6.
Digit Health ; 5: 2055207619879349, 2019.
Artigo em Inglês | MEDLINE | ID: mdl-31632685

RESUMO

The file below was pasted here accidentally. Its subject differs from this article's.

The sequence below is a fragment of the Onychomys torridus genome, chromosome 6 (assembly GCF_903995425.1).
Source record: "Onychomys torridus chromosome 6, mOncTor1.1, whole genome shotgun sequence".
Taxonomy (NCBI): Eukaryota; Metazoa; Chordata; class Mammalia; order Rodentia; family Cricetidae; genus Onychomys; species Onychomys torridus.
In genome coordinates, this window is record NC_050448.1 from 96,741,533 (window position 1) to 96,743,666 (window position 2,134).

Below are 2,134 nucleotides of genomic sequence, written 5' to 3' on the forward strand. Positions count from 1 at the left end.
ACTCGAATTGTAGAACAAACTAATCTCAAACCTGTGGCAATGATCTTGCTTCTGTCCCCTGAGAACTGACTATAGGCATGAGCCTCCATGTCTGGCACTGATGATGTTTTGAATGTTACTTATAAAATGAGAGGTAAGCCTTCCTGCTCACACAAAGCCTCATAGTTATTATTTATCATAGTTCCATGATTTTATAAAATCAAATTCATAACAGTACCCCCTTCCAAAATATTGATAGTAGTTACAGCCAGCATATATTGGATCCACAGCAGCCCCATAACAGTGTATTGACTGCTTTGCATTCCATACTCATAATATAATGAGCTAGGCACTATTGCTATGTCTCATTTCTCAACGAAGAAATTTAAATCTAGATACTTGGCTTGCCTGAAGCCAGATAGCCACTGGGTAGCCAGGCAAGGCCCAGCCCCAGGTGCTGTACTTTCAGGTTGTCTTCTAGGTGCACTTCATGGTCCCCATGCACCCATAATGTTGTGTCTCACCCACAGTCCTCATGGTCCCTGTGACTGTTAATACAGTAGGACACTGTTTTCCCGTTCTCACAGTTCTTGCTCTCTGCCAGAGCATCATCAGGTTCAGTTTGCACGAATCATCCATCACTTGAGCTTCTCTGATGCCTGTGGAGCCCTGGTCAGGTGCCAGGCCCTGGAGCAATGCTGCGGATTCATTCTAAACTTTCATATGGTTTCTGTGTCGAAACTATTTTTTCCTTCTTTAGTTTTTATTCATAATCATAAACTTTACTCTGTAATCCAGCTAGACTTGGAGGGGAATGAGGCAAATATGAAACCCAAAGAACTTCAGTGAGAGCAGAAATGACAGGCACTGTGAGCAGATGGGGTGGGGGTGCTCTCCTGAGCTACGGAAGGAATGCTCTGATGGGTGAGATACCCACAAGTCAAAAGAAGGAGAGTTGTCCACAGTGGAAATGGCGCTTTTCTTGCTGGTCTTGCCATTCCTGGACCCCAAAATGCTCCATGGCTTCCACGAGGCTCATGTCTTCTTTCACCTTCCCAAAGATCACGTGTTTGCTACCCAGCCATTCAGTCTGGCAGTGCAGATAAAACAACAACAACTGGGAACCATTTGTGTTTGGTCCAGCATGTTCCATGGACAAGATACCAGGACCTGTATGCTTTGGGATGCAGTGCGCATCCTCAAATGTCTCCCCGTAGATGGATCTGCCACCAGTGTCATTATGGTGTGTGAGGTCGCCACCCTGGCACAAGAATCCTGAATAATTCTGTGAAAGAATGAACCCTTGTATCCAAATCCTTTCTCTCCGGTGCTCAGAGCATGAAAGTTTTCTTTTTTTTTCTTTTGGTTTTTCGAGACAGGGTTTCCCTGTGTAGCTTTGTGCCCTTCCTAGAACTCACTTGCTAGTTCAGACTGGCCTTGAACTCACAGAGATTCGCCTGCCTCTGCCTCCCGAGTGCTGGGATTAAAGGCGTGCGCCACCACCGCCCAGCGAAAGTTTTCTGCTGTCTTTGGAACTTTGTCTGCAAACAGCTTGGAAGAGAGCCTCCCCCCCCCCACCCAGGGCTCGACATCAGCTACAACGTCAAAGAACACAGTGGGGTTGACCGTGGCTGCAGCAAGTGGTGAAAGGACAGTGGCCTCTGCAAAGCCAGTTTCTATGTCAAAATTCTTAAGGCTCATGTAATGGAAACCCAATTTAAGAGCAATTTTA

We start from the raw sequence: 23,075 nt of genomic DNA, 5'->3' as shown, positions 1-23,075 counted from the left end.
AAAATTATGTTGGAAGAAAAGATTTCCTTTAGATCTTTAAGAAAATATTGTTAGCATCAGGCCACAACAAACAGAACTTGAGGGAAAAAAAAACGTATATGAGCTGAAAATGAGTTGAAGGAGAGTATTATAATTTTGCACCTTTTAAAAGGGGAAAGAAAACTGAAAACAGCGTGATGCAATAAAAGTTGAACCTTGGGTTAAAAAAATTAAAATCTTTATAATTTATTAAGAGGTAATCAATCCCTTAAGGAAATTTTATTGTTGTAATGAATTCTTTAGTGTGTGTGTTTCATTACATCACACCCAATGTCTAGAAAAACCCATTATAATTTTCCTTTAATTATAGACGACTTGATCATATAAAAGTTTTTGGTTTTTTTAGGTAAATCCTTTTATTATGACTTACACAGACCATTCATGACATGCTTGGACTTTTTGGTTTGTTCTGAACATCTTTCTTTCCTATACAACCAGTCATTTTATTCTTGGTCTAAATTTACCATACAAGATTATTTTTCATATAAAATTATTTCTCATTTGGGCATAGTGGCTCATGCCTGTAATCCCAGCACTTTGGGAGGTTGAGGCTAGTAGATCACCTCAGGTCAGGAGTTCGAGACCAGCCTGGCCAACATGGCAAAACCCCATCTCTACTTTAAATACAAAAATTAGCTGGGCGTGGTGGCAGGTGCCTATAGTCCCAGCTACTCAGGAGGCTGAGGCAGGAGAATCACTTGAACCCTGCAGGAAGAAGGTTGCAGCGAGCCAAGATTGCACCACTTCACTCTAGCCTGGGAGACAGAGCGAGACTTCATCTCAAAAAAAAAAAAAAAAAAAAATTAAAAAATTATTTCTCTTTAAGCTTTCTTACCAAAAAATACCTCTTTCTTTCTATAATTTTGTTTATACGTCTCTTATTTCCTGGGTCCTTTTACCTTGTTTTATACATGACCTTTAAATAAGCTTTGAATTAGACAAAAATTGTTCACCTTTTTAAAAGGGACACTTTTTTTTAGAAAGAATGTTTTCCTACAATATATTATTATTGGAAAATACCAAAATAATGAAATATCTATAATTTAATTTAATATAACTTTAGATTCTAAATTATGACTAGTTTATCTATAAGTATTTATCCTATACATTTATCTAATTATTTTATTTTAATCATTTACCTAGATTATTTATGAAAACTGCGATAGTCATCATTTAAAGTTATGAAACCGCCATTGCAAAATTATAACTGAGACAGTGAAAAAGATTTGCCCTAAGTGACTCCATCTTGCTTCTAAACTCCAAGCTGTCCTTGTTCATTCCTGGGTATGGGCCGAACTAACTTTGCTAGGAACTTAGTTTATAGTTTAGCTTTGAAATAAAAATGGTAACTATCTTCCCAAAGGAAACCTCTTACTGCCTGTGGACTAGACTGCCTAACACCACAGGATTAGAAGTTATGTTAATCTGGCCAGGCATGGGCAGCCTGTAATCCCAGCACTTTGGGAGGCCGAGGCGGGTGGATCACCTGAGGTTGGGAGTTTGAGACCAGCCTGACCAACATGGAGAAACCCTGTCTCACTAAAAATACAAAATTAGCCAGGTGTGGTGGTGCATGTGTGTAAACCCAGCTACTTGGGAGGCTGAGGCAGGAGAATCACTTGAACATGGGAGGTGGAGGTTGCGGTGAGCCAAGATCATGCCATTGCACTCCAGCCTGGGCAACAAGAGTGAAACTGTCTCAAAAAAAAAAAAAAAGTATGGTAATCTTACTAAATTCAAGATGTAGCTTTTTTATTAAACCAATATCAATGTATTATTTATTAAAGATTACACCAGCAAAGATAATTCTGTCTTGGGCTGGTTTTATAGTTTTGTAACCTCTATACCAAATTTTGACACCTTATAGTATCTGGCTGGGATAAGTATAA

Objective: Critical care capabilities needed for the management of septic patients, such as continuous vital sign monitoring, are largely unavailable in most emergency departments (EDs) in low- and middle-income country (LMIC) settings. This study aimed to assess the feasibility and accuracy of using a wireless wearable biosensor device for continuous vital sign monitoring in ED patients with suspected sepsis in an LMIC setting. Methods: This was a prospective observational study of pediatric (≥2 mon) and adult patients with suspected sepsis at the Kigali University Teaching Hospital ED. Heart rate, respiratory rate and temperature measurements were continuously recorded using a wearable biosensor device for the duration of the patients' ED course and compared to intermittent manually collected vital signs. Results: A total of 42 patients had sufficient data for analysis. Mean duration of monitoring was 32.8 h per patient. Biosensor measurements were strongly correlated with manual measurements for heart rate (r = 0.87, p < 0.001) and respiratory rate (r = 0.75, p < 0.001), although were less strong for temperature (r = 0.61, p < 0.001). Mean (SD) differences between biosensor and manual measurements were 1.2 (11.4) beats/min, 2.5 (5.5) breaths/min and 1.4 (1.0)°C. Technical or practical feasibility issues occurred in 12 patients (28.6%) although were minor and included biosensor detachment, connectivity problems, removal for a radiologic study or exam, and patient/parent desire to remove the device. Conclusions: Wearable biosensor devices can be feasibly implemented and provide accurate continuous heart rate and respiratory rate monitoring in acutely ill pediatric and adult ED patients with sepsis in an LMIC setting.